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Why do I get dry skin?
“ Dry skin is actually a common problem that impacts many,” explains Cohen. “For some, this is due to a genetic predisposition or skin condition that was inherited.” Chances are if your mother and grandmother had dry skin, you probably do too. “These cause a deficit in the barrier of skin, so that it isn’t fully intact and doesn’t function properly and retain moisture as it should.” Other than genetics, Cohen says the way you take care of your skin can also be a major factor in your skin’s dryness or lack of hydration. “Taking long, hot showers will strip oil from skin, as will using harsh soaps or cleansers, or using products not suited to your skin type.”
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Everyone is prone to dry skin (unfortunately!)
Even those with oily skin aren’t resistant to the perils of dry skin now and then. In fact you maybe have oily and dry patches at the same time. “Dry skin can impact anyone, regardless of age, gender, or skin type,” explains Cohen. “Those with skin conditions, such as Eczema, or who have asthma, tend to be more prone to dry skin. Certain environmental aggressors can make skin more susceptible, and certain jobs that expose skin to environmental conditions can exacerbate or cause dry skin too.”
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When is dry skin, more than just dry skin?
If your dry skin is very irritated or persistent, it may be time to visit your derm to get a professional assessment. “Anytime dry skin disrupts your daily life, or interferes with sleep, I would say that is a sign to see a dermatologist,” advises Cohen. “Any recurring infection, redness or inflammation, bleeding, extreme itching or excessive scratching can be a sign of a more serious problem, and you should then see a dermatologist.” Bottom line is this: If your dry skin just isn’t going away book an appointment, stat.
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More skin care tips for treating pesky dry skin on the next page ... Treating dry skin: The low-down
Most dry skin issues can be solved at home by switching up products, and avoiding irritants such as hot showers that Cohen mentions above. “At home, I would recommend bathing,” suggests Cohen. “While that seems counter-intuitive a bath with a bath oil or moisturizing bath formula will actually help skin. What happens is that the oil and water form an emulsion and adhere to your skin, helping to moisturize it.” Cohen also suggests looking at your cleanser and switching to a mild, unscented soap and investing in a good high quality moisturizer. “Be careful how you moisturize,” Cohen warns though. “Always do so right after you shower or bathe, on damp skin for the best results.”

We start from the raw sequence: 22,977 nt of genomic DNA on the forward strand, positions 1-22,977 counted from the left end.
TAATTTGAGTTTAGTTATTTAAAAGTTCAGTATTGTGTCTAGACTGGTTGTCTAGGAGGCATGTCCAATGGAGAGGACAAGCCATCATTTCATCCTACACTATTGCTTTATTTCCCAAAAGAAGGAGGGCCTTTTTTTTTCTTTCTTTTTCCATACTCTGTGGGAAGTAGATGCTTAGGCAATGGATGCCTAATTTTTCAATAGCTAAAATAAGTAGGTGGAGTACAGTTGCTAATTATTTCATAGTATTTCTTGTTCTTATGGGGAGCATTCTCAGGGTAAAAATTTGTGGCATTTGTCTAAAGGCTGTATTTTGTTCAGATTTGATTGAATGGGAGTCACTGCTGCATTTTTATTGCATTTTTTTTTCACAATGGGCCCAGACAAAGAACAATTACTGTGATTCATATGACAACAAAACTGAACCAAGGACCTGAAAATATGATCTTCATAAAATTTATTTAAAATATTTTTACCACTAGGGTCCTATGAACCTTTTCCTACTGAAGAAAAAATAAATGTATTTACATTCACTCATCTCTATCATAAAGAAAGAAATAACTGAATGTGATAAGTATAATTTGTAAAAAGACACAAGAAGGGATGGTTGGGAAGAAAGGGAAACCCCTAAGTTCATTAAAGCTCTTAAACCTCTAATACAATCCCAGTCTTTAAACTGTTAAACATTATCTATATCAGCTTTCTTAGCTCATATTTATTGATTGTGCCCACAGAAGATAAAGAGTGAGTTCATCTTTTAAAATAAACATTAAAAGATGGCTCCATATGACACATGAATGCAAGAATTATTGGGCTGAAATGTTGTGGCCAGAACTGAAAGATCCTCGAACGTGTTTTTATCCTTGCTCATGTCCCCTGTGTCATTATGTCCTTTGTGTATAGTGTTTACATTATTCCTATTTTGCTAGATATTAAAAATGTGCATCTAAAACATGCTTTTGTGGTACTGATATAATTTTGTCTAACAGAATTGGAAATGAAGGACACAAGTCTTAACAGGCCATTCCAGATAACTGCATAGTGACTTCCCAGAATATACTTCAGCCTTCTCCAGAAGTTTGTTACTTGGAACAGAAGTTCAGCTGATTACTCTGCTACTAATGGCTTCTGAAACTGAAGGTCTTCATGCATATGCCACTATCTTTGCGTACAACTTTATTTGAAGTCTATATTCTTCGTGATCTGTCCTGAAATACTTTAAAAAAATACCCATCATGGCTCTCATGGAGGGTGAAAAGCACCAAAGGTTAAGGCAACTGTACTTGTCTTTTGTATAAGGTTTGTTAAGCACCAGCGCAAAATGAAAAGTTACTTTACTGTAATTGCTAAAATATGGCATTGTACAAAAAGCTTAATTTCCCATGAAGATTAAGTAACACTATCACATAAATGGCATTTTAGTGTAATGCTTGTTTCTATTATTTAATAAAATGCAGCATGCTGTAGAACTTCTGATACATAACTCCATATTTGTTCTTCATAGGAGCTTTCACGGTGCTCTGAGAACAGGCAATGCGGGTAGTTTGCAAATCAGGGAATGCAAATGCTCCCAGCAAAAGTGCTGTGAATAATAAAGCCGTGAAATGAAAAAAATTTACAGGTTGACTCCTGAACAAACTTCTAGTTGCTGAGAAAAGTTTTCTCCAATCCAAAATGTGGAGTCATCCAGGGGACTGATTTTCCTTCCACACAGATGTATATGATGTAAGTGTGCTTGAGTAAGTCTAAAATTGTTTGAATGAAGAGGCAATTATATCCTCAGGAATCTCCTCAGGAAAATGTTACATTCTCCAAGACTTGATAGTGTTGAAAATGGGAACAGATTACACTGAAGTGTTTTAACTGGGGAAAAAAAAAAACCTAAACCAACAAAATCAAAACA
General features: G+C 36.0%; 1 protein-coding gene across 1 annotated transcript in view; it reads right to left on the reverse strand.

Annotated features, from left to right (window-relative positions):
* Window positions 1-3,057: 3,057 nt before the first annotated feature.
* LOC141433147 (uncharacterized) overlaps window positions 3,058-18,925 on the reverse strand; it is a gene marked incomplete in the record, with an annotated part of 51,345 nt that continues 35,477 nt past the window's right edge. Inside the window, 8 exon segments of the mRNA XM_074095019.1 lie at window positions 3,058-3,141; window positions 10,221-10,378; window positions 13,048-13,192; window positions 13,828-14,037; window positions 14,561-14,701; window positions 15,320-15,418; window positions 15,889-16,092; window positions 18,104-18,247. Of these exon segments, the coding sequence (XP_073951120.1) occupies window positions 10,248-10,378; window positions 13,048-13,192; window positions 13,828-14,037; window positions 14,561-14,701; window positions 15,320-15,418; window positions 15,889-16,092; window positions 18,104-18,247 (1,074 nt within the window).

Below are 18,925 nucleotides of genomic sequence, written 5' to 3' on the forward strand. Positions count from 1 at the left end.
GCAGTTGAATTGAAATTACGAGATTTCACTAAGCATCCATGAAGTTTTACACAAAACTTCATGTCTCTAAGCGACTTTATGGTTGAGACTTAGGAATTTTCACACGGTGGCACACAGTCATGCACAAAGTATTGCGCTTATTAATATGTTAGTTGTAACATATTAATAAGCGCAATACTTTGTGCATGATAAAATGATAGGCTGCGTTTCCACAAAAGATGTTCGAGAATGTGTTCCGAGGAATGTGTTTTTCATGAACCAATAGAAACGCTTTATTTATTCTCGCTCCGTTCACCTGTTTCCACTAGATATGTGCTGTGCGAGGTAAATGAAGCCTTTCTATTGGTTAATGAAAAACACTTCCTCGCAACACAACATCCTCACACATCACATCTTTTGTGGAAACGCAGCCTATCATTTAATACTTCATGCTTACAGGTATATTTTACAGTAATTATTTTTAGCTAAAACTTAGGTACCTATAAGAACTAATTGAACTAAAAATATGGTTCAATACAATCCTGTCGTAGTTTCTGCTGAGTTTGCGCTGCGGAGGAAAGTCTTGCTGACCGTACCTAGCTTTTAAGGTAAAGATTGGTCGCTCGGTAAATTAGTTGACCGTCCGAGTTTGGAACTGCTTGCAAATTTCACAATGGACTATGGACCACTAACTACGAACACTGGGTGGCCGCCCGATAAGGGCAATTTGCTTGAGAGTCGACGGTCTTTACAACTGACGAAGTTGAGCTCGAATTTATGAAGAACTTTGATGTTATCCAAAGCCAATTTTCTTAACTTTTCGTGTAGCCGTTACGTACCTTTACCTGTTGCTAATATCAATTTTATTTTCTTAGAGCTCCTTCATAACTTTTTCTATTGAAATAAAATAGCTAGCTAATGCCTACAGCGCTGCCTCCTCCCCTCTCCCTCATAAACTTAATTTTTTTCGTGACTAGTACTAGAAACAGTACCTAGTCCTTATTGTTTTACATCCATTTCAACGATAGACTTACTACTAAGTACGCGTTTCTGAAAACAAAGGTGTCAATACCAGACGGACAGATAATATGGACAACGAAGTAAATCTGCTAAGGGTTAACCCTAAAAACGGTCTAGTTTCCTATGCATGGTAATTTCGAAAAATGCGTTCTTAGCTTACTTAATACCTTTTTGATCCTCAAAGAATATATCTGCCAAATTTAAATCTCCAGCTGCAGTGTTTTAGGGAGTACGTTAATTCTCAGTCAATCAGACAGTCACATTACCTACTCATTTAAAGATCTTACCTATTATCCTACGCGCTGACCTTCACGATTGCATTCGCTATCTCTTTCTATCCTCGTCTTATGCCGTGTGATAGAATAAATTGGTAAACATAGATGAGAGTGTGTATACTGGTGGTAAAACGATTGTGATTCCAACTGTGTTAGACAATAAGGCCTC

At the derm's office:
“At the dermatologist, you can get stronger, prescription strength solutions such as a cortisone cream to help soothe and treat skin,” says Cohen.
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Dry skin know-how: Ingredients to look for
When you have dry skin it’s even more important to read the label and look for key ingredients. You don’t want an ingredient that could irritate your skin even more, but one that provides deep hydration is essential. “Always look for products that are low on fragrance,” advises Cohen. Cohen suggests looking for ingredients such as, shea butter, urea, ceramides and oatmeal – all of which will help soothe dry skin. “Be sure to use products with the correct textures for your skin type and where you are applying it. Face creams, should be more liquid and not as thick with a lighter texture, such as Neutrogena Oil-Free Moisture SPF 15, which won’t clog pores or cause breakouts but will hydrate,” explains Cohen. Save heavier formulas for body areas such as hands and elbows that are specifically designed to penetrate through tougher skin that requires more hydration. “One of my favourite products for body is AVEENO Daily Moisturizing Lotion with colloidal oatmeal that helps to soothe moisturize your skin and is fragrance-free,” says Cohen.
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Seasonal dry skin
For most people, dry skin doesn’t last all year long (we are more than grateful for that), but with changing seasons comes dips and spikes in temperatures, humidity and more – all causing our skin to try and adapt and protect itself against the elements. “The way you treat skin should change with the seasons, as different environmental factors change your skin’s needs,” explains Cohen. “For example, in the winter, with the harsh winds and the indoor heating, skin tends to be prone to dryness. In the summer, lighter, less heavy moisturization is needed, as skin sweats more.”
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